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from within.. (Technological Revolutions)

from within.. (Technological Revolutions)

from within..

(Technological Revolutions)

 

This found footage documentary covers the emergence of new distribution methods for media circulation in the digital era, through the example of Hip-Hop culture, while struggling to disperse corporate control of popular representation and the stereotypes proliferated by mainstream media(Rap music included). The differentiation between Hip-Hop and mainstream Rap is almost too contentious a discussion to attempt at this point in popular culture, given that the common interpretations of both are usually either too shallow for a real conversation, or on the other extreme too elaborately woven into what seems like a radical ideology to be taken seriously. However, the first three videos sighted in this documentary draw out some compelling relations between commodified Rap music, and the remaining voices of Hip-Hop. These videos, “The Game” by Common(Sense), “Road To Zion” by Damian Marley ft. Nas, and “Ni**as In Paris” by Jay-Z and Kanye West, bring to light the conflict of perceiving Hip-Hop and popular Rap through the same lens, and hopes to consider who is given the biggest stage and why, so that maybe some will begin to understand that their still remain noble community leaders in the world of Hip-Hop who are still fighting to reach and and enable the practice of all people.

from within.. seeks to address the issues of inheriting a global economic structure as the descendants of colonial and imperial heritage, while hoping to take one step further and rectify the illusion that we must ever be separated as people. The sole motivation of this project could be found in the question: how can we respond to the world in light of the internet, to strengthen movements of the past which lacked an independent system of distribution? This project benefitted from the theoretical work of Karl Marx, David Harvey, Laikwan Pang, Manuel Castells, Tricia Rose, Wendy Chun, Rita Raley, Judith Halberstam, Geraldine Lievesley, and Laurence Lessig as well as the practical work of Common(Sense), Damian Marley, Nas, Jay-Z, Kanye West, Immortal Technique, Tricia Rose again, Rocky Dawuni, Big K.R.I.T., Carey Stuart, and myself.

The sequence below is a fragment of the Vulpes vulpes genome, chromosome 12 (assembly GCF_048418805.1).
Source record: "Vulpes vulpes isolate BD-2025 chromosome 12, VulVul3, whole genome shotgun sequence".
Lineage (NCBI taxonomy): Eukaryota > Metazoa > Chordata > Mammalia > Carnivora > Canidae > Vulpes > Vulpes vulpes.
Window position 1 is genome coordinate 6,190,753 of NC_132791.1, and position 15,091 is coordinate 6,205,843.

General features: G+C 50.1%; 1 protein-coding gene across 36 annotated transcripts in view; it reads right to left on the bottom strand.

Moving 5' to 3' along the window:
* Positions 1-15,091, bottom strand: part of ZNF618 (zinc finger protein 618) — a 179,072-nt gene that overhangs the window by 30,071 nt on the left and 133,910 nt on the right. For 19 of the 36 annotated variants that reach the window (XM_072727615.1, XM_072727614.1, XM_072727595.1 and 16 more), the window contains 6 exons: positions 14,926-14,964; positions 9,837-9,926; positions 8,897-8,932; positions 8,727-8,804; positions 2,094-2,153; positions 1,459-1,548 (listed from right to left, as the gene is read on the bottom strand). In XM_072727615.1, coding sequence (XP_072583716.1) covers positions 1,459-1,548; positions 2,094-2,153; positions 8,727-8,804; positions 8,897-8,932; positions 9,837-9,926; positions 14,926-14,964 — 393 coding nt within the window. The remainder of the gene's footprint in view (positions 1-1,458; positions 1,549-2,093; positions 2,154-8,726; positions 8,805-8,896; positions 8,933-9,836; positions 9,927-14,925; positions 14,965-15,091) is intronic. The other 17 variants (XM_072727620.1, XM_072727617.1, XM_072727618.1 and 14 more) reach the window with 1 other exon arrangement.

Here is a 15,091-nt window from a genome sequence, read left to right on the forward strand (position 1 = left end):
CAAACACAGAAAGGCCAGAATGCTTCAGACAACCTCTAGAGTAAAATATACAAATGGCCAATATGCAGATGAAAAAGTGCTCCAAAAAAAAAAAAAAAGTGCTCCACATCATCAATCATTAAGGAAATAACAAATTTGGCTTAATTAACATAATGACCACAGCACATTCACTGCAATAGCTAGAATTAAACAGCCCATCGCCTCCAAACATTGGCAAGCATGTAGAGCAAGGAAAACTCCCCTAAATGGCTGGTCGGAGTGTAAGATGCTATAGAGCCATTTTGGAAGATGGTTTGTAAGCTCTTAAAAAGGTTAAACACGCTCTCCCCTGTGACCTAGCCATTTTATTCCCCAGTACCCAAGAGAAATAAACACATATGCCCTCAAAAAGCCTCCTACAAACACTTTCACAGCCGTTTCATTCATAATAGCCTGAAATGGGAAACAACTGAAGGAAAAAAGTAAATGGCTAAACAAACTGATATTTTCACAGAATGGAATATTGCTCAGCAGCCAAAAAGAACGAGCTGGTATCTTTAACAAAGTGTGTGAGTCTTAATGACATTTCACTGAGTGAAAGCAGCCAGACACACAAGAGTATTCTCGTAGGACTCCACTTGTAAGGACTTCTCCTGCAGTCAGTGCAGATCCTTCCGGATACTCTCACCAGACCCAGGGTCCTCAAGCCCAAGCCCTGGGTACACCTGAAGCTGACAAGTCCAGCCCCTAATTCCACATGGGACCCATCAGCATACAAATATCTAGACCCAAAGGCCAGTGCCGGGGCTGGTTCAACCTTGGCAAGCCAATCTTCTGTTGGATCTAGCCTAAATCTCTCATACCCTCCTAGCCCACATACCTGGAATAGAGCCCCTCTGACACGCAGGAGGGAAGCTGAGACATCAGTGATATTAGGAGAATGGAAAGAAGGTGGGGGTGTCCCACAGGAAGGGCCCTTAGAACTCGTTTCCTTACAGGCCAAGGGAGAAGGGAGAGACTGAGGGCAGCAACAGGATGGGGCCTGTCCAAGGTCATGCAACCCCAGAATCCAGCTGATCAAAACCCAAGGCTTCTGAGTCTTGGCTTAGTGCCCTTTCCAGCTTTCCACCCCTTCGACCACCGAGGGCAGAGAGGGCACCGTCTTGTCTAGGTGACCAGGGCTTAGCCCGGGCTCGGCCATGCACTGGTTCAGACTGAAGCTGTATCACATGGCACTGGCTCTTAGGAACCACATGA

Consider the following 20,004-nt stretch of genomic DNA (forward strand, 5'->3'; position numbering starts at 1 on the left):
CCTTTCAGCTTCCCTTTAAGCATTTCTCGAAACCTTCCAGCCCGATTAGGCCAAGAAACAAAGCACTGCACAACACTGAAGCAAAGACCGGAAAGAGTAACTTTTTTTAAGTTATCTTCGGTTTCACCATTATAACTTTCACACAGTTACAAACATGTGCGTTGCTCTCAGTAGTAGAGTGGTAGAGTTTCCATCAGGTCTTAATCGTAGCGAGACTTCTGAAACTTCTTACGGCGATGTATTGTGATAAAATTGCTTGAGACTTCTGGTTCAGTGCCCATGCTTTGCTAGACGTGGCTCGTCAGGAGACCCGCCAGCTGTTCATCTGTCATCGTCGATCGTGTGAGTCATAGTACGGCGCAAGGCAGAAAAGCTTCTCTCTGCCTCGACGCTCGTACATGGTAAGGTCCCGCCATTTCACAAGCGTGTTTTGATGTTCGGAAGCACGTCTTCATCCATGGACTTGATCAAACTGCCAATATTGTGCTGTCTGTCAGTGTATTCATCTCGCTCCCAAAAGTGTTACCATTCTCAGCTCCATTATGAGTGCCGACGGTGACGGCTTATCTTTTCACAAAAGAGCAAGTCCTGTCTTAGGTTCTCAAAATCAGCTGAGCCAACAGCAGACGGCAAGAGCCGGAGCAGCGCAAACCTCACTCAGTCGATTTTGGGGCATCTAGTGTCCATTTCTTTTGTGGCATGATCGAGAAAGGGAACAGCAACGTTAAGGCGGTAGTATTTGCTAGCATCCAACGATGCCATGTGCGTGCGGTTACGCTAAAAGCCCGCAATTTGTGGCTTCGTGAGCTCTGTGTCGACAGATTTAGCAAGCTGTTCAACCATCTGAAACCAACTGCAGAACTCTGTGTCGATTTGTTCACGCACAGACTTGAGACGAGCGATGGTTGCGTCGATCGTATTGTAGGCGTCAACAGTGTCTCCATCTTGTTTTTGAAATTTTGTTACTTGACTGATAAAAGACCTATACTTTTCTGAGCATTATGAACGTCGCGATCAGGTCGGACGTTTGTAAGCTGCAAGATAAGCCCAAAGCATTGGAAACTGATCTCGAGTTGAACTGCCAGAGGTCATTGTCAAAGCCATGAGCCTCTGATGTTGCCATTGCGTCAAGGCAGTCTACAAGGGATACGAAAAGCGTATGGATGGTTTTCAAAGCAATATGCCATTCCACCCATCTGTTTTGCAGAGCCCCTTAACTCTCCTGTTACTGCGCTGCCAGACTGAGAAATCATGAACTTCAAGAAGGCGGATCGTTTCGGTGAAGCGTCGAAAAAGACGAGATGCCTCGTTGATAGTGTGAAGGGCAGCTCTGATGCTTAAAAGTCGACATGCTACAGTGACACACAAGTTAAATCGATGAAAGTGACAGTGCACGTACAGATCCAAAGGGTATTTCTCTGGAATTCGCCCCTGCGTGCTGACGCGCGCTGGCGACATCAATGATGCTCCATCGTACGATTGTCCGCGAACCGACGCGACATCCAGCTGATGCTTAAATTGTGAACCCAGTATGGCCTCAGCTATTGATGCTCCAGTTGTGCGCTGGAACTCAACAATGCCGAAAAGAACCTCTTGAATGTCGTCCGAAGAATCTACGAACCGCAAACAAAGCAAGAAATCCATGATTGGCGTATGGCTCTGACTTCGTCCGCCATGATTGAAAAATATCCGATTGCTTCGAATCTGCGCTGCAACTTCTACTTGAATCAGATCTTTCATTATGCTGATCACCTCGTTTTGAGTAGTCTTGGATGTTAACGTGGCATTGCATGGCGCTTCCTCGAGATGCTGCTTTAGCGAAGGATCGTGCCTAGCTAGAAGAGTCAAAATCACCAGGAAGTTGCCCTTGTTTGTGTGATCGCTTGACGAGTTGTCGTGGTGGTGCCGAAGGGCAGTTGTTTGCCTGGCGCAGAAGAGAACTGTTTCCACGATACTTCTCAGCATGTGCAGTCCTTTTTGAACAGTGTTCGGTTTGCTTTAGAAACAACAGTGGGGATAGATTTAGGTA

The world cannot survive without a more balanced distribution of power, resources, environmental understanding, shared experience, and collective communal access to public goods. This project makes the case to completely disregard the nonsensical requirements of a capitalistically driven agenda, not necessarily to abolish capital in a revolution that starts and ends tomorrow, but to subvert them when they stand in the way of a more moderate practice that enjoys the beauty of movement. The audience is anyone awaiting a chance to come together, either to voice their frustration, dance away their tension, or simply meet their community.

It began with learning about the exploitation of psychedelic soul music from the 1970’s, by way of copyright cases brought to the surface by contemporary Hip-Hop. Turns out that when an artist is sued for using another artists work(i.e. “Dr. Dre sued for using George Clinton’s music), under the claim that these older artists aren’t receiving proper “royalties” for their contribution to new hits, and must pay ‘publishing fees’ as a result, it is not even Clinton who gets payed, but the publishing company which owns his work. This tragic irony made me want to develop a project that would challenge paying for the ‘marginal unit’ and seek explore different ways of enabling the artist to pursue their own work.